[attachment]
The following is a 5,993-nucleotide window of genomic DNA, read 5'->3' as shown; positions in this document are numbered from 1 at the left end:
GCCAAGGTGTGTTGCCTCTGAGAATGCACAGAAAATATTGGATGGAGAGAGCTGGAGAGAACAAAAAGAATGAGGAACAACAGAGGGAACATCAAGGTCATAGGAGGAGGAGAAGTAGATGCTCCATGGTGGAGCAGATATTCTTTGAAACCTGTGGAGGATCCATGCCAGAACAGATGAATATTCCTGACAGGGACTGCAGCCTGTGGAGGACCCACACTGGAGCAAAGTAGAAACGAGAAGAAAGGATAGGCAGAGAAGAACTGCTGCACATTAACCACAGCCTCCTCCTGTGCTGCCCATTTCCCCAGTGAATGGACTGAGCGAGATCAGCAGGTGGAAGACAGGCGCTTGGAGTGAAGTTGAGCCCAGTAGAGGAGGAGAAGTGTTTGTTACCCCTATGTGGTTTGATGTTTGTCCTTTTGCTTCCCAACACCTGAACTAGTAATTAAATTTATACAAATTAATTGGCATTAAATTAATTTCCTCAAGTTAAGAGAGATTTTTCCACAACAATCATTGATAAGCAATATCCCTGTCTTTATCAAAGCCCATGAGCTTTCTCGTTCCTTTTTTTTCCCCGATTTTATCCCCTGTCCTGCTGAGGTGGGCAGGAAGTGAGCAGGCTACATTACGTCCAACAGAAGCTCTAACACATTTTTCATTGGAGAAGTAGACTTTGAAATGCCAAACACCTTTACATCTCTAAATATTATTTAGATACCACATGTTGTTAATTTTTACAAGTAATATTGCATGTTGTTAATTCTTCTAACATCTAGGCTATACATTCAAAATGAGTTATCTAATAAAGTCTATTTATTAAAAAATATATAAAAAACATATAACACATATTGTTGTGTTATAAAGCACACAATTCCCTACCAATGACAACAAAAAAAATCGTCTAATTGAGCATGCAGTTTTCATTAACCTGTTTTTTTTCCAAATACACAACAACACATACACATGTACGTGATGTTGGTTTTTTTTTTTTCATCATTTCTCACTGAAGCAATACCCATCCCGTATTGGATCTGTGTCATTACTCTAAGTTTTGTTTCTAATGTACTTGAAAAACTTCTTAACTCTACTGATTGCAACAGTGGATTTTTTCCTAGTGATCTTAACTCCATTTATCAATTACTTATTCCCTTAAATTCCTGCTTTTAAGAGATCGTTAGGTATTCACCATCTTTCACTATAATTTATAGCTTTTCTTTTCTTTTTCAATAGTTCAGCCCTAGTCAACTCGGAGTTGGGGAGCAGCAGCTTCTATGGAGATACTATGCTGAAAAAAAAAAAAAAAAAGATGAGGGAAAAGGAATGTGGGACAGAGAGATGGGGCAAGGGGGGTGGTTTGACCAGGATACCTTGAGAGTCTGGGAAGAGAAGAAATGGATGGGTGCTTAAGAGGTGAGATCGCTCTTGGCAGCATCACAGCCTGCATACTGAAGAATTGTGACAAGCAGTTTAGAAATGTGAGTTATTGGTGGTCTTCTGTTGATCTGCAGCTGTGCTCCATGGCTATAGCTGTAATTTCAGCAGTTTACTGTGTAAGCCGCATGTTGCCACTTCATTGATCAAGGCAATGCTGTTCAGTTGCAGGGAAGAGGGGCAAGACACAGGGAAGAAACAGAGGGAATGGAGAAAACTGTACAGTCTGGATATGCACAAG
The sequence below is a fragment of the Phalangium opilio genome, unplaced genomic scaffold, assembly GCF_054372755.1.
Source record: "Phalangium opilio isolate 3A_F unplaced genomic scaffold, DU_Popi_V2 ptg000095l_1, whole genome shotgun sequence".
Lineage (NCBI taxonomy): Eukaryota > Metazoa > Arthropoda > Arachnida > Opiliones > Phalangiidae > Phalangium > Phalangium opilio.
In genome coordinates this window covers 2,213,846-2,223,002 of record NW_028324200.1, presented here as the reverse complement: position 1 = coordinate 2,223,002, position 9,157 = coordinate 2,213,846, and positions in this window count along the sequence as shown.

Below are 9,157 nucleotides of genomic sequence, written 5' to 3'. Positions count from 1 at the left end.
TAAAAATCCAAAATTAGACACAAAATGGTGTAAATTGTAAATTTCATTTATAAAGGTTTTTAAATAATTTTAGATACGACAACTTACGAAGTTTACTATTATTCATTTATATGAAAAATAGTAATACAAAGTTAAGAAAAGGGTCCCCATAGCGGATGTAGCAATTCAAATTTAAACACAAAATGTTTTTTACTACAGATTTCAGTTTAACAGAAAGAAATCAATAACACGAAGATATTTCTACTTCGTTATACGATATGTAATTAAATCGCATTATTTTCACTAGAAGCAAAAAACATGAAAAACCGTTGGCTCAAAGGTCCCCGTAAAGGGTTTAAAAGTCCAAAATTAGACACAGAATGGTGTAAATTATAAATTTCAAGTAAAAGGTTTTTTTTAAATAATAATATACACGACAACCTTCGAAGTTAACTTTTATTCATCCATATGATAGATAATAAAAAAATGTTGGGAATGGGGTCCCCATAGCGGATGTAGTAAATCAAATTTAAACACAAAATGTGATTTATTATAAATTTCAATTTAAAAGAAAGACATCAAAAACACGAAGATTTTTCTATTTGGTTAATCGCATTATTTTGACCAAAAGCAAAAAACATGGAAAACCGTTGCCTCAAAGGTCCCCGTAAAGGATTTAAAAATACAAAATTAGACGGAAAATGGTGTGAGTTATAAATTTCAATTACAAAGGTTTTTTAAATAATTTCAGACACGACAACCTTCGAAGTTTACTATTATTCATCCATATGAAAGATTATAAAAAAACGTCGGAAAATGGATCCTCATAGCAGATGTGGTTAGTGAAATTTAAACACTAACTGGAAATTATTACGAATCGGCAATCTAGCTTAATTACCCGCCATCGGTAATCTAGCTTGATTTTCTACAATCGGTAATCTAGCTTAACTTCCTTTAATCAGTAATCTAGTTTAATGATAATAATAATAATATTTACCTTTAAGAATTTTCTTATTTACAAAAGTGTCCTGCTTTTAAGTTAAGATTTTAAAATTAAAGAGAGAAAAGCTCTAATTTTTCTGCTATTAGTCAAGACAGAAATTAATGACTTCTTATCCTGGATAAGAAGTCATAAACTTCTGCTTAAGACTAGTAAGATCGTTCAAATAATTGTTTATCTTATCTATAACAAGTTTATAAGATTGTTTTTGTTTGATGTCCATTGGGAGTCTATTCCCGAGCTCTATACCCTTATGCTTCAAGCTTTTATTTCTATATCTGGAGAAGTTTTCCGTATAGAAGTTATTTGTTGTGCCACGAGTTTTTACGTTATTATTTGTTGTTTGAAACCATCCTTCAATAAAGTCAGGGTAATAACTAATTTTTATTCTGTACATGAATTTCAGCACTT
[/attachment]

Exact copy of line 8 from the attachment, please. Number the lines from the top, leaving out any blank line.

TAAAAATCCAAAATTAGACACAAAATGGTGTAAATTGTAAATTTCATTTATAAAGGTTTTTAAATAATTTTAGATACGACAACTTACGAAGTTTACTATTATTCATTTATATGAAAAATAGTAATACAAAGTTAAGAAAAGGGTCCCCATAGCGGATGTAGCAATTCAAATTTAAACACAAAATGTTTTTTACTACAGATTTCAGTTTAACAGAAAGAAATCAATAACACGAAGATATTTCTACTTCGTTATACGATATGTAATTAAATCGCATTATTTTCACTAGAAGCAAAAAACATGAAAAACCGTTGGCTCAAAGGTCCCCGTAAAGGGTTTAAAAGTCCAAAATTAGACACAGAATGGTGTAAATTATAAATTTCAAGTAAAAGGTTTTTTTTAAATAATAATATACACGACAACCTTCGAAGTTAACTTTTATTCATCCATATGATAGATAATAAAAAAATGTTGGGAATGGGGTCCCCATAGCGGATGTAGTAAATCAAATTTAAACACAAAATGTGATTTATTATAAATTTCAATTTAAAAGAAAGACATCAAAAACACGAAGATTTTTCTATTTGGTTAATCGCATTATTTTGACCAAAAGCAAAAAACATGGAAAACCGTTGCCTCAAAGGTCCCCGTAAAGGATTTAAAAATACAAAATTAGACGGAAAATGGTGTGAGTTATAAATTTCAATTACAAAGGTTTTTTAAATAATTTCAGACACGACAACCTTCGAAGTTTACTATTATTCATCCATATGAAAGATTATAAAAAAACGTCGGAAAATGGATCCTCATAGCAGATGTGGTTAGTGAAATTTAAACACTAACTGGAAATTATTACGAATCGGCAATCTAGCTTAATTACCCGCCATCGGTAATCTAGCTTGATTTTCTACAATCGGTAATCTAGCTTAACTTCCTTTAATCAGTAATCTAGTTTAATGATAATAATAATAATATTTACCTTTAAGAATTTTCTTATTTACAAAAGTGTCCTGCTTTTAAGTTAAGATTTTAAAATTAAAGAGAGAAAAGCTCTAATTTTTCTGCTATTAGTCAAGACAGAAATTAATGACTTCTTATCCTGGATAAGAAGTCATAAACTTCTGCTTAAGACTAGTAAGATCGTTCAAATAATTGTTTATCTTATCTATAACAAGTTTATAAGATTGTTTTTGTTTGATGTCCATTGGGAGTCTATTCCCGAGCTCTATACCCTTATGCTTCAAGCTTTTATTTCTATATCTGGAGAAGTTTTCCGTATAGAAGTTATTTGTTGTGCCACGAGTTTTTACGTTATTATTTGTTGTTTGAAACCATCCTTCAATAAAGTCAGGGTAATAACTAATTTTTATTCTGTACATGAATTTCAGCACTT